How to Protect Your Reputation From Negative Reviews

We cannot account for every possibility. With the added human element, that we are dealing with people having a complex set of wants, needs, and emotions not to mention the stresses that may be on their shoulders, if you are in business long enough, things will go wrong. 

Negative reviews are inevitable. 

It’s one thing to work to prevent them (and you should), but you need to be prepared for if (when) you receive one.

Will that negative review damage your brand’s reputation or merely be a minor negative footnote?

For the past 20+ years I have seen and worked with small business owners who still try. They develop and implement customer service policies to cover everything they see which could possibly go wrong. They continually  train and work with employees to the nth degree on how to handle customers to eliminate the situation from arising. 

The concern is that it creates a false sense of security.

If you fail to prepare to handle a negative review thinking you will not receive one, what happens when you do?


The customer is always right mentality shows up

When things do go wrong, all of the attention paid to preventing it is moot. Unless prepared to handle it, panic sets in for the business owner. They are left scrambling to ‘make it right’ to prevent a negative review being left.

‘The customer is always right’ becomes their mantra. Business owners offer refunds, upgrade purchases, add in ‘extras’ – they’ll do whatever it takes – even if they know the customer has no basis for complaining and at almost any cost.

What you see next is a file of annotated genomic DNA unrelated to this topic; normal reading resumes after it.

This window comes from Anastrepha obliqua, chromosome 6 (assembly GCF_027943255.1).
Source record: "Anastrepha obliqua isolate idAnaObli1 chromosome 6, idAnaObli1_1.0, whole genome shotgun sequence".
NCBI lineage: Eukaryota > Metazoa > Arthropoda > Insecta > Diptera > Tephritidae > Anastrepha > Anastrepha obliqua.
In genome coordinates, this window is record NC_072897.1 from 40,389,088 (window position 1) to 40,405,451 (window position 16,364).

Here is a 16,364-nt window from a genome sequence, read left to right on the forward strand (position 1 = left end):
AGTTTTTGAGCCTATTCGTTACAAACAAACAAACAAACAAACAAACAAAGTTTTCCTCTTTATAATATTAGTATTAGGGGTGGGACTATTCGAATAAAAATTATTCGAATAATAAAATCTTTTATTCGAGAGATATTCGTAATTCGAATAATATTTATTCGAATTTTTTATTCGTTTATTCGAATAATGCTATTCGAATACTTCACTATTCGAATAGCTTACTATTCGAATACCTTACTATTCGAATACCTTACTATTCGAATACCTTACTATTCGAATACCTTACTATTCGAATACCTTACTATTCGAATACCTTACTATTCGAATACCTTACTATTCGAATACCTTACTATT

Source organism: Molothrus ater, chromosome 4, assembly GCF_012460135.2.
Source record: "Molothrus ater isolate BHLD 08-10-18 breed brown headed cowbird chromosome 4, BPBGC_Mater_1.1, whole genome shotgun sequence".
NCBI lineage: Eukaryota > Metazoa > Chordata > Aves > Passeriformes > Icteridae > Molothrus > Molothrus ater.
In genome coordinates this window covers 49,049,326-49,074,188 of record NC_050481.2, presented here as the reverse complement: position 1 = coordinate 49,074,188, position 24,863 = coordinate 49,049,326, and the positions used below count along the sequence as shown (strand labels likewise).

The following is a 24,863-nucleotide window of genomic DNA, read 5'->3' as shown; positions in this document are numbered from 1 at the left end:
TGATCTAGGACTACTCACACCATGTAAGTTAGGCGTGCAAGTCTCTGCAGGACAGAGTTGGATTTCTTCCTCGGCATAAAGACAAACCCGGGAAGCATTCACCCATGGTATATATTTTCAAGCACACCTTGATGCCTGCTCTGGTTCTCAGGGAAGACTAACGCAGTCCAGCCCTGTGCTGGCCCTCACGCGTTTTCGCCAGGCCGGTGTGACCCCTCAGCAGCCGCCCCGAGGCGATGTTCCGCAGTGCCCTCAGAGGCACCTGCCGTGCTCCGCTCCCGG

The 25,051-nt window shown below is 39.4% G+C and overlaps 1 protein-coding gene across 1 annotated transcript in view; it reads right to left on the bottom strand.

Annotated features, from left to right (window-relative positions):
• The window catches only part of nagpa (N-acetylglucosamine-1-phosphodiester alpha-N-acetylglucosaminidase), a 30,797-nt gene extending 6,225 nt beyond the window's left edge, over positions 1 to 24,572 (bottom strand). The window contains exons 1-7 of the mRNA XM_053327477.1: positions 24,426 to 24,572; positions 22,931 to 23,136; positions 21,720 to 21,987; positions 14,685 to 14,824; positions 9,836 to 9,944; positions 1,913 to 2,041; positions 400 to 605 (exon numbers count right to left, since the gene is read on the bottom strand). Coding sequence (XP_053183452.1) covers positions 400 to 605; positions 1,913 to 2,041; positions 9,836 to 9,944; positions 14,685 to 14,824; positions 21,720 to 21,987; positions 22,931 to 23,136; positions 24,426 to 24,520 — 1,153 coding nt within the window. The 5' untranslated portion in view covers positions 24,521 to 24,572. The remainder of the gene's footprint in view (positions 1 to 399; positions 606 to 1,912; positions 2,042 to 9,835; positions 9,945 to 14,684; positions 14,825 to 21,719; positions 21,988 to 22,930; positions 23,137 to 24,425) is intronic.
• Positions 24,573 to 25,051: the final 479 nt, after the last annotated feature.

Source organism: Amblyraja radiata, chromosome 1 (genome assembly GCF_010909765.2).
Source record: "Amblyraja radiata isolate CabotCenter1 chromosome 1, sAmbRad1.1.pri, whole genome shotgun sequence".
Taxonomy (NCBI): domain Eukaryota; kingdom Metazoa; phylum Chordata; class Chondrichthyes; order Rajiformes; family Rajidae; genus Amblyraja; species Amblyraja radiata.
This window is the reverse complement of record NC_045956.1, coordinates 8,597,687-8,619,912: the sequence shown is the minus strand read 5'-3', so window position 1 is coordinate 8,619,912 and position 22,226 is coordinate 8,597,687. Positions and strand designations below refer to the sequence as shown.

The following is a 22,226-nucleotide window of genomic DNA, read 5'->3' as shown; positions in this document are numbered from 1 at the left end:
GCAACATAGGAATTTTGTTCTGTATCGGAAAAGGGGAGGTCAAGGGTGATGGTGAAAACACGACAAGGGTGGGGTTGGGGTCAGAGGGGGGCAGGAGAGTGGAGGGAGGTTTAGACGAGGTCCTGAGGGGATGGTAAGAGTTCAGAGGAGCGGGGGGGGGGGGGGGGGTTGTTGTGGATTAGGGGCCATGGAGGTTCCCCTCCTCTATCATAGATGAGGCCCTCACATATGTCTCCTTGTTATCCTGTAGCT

Negative reviews stop 40% of buyers from wanting to use a business ~ brightlocal.com


From a customer service standpoint, business owners become forced to placate rather than doing what they feel is fair or justified when unprepared. 

While that could eliminate the bad review, it earns them a reputation for that as well. We all know brands who accept returns on everything for any reason. Yes, we are more apt to buy when there is a lenient return policy or the business will do anything for an unhappy customer, yet as the business, it could cost you more in the long term.

It’s not a reputation you want. 

So how do you, as a small business owner, manage the threat of a negative review being posted or minimize the impact when it is?


Proactively dealing with negative reviews

A single negative review stands out when there a few if any positive reviews. You may have an amazing reputation with a decade of satisfied customers but all people will see is the glaring 1 star review.